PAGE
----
Writela
5 / 5 (1) Jun 03, 2014
The crowd sourced peer review could be hijacked and biased easily. It's not to difficult to make a good product from bad one or vice versa at the public forums. The contemporary peer-review process indeed introduces a multiple bias, but it's still the most reliable method of scrutiny we already know. Until the scientists are payed from public money, the peer-review should be institutionalized instead for to prevent the cheating and misconduct.
Writela
not rated yet Jun 03, 2014
The example of peer-review of Einstein & Rosen vs. Physical Review is controversial, just because we didn't find any gravitational waves so far. So it may be quite possible, that Einstein was actually correct with his initial stance and the peer-review was wrong. Or that the actual truth was somewhere inbetween.
TheGhostofOtto1923
1 / 5 (2) Jun 07, 2014
One more reason for AI. Humans are incapable of judging each other competently.
bluehigh
3.7 / 5 (3) Jun 07, 2014
Reminds me of this example as to how good AI is not ...

www.youtube.com/w...lbyTZsQY

Regardless of human fallibility and inadequate review systems, good science will always win through eventually.

Incosa
not rated yet Jun 07, 2014
..good science will always win through eventually.
Undoubtedly yes, because it's the truth, what always wins, not a science. As Max Planck has said, the science advances one funeral at a time. A new scientific truth does triumph because its opponents eventually die, and a new generation grows up that is familiar with it. And because the scientists are mortal, this process is undeniable...
After all, even the Holy Church accepted the Big Bang at the very end. It just did it, when it exhausted all other options, how to ignore it.
cantdrive85
1 / 5 (4) Jun 07, 2014
A couple of quotes from a pioneering Nobel Laureate who was considered an heretic and met much skepticism throughout his entire career, yet who is largely responsible for many ground breaking discoveries in plasma physics.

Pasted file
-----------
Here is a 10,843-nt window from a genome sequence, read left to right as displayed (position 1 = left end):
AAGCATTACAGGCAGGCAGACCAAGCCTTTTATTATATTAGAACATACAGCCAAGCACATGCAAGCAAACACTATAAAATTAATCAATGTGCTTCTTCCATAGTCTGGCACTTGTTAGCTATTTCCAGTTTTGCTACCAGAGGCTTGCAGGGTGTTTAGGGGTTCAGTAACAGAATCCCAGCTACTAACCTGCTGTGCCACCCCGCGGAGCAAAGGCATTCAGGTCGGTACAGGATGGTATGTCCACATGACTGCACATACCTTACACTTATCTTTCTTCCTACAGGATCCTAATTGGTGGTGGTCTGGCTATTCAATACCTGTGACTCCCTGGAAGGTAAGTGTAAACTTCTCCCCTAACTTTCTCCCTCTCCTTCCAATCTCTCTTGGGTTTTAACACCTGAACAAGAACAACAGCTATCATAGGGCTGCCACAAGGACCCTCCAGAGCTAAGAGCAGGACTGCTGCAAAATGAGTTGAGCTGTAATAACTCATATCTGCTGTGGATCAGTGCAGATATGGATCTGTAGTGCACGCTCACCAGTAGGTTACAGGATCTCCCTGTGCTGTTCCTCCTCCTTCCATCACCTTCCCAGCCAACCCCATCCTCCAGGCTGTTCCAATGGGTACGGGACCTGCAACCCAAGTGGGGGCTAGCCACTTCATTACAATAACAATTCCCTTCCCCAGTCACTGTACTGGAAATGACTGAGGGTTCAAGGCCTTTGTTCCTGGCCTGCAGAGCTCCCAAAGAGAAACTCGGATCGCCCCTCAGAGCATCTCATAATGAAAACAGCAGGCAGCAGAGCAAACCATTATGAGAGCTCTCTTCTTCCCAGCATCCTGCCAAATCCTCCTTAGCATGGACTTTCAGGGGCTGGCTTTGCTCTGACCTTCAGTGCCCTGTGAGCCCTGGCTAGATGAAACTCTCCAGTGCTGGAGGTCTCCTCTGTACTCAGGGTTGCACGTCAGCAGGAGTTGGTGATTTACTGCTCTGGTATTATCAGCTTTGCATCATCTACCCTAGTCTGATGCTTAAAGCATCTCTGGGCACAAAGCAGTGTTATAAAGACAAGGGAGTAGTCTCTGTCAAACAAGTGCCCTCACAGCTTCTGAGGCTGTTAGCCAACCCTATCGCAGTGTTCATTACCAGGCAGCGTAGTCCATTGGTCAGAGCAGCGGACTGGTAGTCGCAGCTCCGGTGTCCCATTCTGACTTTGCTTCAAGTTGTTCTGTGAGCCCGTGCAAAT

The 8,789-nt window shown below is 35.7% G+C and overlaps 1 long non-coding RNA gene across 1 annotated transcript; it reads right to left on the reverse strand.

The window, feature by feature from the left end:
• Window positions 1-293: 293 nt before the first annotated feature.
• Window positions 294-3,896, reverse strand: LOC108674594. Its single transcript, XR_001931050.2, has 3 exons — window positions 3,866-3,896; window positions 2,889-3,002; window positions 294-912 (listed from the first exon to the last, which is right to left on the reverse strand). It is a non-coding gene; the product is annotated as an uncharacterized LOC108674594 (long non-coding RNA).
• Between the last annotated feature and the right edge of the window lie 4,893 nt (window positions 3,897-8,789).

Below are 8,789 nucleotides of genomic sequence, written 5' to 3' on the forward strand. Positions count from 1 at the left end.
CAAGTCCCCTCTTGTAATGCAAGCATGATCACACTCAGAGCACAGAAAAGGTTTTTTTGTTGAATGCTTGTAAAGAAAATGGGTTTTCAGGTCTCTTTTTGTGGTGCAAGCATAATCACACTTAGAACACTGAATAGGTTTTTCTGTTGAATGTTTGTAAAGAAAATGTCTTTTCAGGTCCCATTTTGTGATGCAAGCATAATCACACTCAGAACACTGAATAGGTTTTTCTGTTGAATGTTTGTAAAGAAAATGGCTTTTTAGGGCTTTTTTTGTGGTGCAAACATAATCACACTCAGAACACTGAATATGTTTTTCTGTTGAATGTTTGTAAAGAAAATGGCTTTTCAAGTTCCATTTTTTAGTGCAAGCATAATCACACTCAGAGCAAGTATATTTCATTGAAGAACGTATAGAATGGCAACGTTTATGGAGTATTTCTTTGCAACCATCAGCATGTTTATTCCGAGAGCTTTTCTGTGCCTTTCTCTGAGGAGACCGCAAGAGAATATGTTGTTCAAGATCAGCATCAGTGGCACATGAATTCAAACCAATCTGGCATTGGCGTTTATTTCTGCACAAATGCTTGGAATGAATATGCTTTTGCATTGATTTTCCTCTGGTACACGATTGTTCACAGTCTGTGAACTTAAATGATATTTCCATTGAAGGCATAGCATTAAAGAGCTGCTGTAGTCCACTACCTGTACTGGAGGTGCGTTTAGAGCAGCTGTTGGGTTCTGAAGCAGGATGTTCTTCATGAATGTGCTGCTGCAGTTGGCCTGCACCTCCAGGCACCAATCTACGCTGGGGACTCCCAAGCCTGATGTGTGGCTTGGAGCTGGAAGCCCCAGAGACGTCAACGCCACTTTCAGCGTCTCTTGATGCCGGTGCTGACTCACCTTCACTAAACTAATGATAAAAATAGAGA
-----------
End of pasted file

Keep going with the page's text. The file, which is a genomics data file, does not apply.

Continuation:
"The peer review system is satisfactory during quiescent times, but not during a revolution in a discipline such as astrophysics, when the establishment seeks to preserve the status quo." Hannes Alfvén

"I have no trouble publishing in Soviet astrophysical journals, but my work is unacceptable to the American astrophysical journals." Hannes Alfvén
Captain Stumpy
5 / 5 (2) Jun 08, 2014
Until the scientists are payed from public money,
@writela
your comment was good except for this part: there is no basis for this conjecture
you're making an assumption that all scientists are paid by what?
with that exception, I agree with your first post
Regardless of human fallibility and inadequate review systems, good science will always win through eventually
@bluehigh
I have to agree with this, even though there will be some who produce evidence of the occasional slip, overall it is the best process we have

The peer review process might need some work, but it is the best system we have. Perhaps it would be best if it went to blind peer review, so that a paper is not judged by the merit that others perceive the author has, but all the reviewers feedback should be visible to the author (except the reviewers names).
Incosa
1 / 5 (2) Jun 08, 2014
you're making an assumption that all scientists are paid by what
I didn't make such an assumption. Many scientists are payed from private moneys, but the areas of theoretical physics and cosmology aren't typical for it from obvious reasons: the potential return from such a research is so distant, that no private organization could utilize it. So I think, it's important to have some scientists payed from public money, but such a community poses another, opposite threat for unbiased research: simply the fact, they will research just for research, not for actual results of it. This is because all people are natural cheaters and when they're acting in crowd, their otherwise good private intentions are going into hell gradually. So that the careless funding of scientists for public money must be always balanced with privately funded research, which takes account to actual results, not just proclamation.
Incosa
1 / 5 (2) Jun 08, 2014
My perception of community of scientists is similar to any other gravitating system: when we put too much money into it, the scientists will start to aggregate around it naturally. The example of it was throwing of money into string theory research at the end of the last century or the CERN cooperation at LHC. The problem is, when we have too large pile of scientists dealing with common target, such a pile will start to live with its own life like selfish meme and it will lose a contact with neighboring reality like the black hole. Such a sectarian community will not only adjust itself to rules of reality, but it will adjust these rules to its own needs: for example it will start to define its own rules for peer review.